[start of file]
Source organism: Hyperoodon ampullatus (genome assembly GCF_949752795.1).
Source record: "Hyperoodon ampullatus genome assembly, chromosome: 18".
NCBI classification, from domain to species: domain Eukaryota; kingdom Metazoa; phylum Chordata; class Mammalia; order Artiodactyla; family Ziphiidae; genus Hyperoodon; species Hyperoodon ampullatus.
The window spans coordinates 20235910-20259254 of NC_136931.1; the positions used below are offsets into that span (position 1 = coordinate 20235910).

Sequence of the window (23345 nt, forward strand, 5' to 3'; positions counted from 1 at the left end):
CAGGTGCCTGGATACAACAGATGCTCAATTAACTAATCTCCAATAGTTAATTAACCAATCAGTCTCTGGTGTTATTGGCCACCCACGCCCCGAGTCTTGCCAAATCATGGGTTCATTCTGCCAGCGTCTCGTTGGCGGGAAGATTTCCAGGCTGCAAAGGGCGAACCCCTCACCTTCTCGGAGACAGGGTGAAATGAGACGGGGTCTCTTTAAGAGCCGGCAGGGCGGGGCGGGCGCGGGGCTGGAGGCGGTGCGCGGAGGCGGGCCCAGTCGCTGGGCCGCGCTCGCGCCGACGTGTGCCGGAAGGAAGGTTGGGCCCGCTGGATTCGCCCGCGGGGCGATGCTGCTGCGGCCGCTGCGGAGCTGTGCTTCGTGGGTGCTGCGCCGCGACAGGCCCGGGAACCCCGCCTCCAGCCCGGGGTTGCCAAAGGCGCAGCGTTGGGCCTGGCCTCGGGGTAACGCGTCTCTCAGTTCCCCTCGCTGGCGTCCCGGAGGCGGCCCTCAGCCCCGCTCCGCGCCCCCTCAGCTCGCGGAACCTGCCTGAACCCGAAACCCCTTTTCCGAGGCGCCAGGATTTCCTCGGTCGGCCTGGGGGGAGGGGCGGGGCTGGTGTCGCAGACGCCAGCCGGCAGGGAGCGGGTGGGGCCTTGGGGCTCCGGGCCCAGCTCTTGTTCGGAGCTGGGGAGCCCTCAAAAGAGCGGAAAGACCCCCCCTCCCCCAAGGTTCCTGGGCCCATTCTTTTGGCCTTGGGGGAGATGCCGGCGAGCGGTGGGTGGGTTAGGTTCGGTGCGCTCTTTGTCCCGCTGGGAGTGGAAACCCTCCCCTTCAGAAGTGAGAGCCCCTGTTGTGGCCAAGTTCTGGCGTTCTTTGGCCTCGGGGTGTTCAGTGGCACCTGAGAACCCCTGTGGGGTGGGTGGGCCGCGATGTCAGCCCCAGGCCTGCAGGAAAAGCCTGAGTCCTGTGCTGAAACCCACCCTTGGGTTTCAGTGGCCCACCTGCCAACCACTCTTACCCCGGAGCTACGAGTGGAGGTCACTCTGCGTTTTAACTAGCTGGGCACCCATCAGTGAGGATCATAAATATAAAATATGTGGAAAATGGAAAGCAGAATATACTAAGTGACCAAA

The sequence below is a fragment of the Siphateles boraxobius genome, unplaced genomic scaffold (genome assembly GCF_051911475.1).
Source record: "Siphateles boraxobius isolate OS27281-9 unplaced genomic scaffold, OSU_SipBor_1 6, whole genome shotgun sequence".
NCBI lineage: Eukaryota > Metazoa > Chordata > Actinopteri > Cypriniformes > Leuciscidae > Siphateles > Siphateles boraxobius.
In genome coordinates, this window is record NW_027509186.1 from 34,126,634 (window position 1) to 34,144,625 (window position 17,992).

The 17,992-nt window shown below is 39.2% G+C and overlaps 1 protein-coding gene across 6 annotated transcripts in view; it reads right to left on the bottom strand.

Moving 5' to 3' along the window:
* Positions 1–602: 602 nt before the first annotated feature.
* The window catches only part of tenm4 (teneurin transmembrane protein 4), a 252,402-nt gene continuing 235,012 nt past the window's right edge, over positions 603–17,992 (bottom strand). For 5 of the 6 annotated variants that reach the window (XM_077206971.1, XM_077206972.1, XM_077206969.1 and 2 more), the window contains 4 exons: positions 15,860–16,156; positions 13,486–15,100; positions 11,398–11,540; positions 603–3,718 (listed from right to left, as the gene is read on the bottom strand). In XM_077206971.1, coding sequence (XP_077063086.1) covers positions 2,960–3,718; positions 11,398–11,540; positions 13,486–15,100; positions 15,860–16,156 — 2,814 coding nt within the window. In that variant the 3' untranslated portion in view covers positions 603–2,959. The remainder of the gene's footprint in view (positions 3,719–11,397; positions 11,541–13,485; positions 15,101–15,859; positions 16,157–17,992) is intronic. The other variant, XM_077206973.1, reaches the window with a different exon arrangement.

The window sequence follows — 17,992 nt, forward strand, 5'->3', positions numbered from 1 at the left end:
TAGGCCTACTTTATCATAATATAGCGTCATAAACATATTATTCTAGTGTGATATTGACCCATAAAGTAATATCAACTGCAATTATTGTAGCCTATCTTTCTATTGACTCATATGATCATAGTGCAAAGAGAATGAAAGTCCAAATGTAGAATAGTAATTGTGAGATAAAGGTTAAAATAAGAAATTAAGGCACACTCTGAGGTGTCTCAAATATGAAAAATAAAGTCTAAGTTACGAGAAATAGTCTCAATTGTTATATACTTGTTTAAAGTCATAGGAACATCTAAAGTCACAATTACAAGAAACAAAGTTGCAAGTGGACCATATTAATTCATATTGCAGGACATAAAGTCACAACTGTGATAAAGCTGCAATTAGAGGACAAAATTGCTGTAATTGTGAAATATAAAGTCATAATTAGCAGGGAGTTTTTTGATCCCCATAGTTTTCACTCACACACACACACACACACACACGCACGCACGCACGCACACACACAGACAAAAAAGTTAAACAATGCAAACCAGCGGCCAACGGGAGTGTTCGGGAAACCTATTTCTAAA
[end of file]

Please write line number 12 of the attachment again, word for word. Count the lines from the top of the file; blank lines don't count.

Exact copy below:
Moving 5' to 3' along the window: